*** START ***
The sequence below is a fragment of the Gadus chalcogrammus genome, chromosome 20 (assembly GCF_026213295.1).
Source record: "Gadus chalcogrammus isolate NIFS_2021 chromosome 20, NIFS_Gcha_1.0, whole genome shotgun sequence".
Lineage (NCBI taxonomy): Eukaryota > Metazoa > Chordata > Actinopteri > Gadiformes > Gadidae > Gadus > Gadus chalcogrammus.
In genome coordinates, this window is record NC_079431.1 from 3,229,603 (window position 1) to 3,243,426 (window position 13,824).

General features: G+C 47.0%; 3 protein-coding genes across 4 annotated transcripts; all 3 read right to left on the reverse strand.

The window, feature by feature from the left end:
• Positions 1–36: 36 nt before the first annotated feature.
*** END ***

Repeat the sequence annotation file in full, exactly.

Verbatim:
The sequence below is a fragment of the Gadus chalcogrammus genome, chromosome 20 (assembly GCF_026213295.1).
Source record: "Gadus chalcogrammus isolate NIFS_2021 chromosome 20, NIFS_Gcha_1.0, whole genome shotgun sequence".
Lineage (NCBI taxonomy): Eukaryota > Metazoa > Chordata > Actinopteri > Gadiformes > Gadidae > Gadus > Gadus chalcogrammus.
In genome coordinates, this window is record NC_079431.1 from 3,229,603 (window position 1) to 3,243,426 (window position 13,824).

General features: G+C 47.0%; 3 protein-coding genes across 4 annotated transcripts; all 3 read right to left on the reverse strand.

The window, feature by feature from the left end:
• Positions 1–36: 36 nt before the first annotated feature.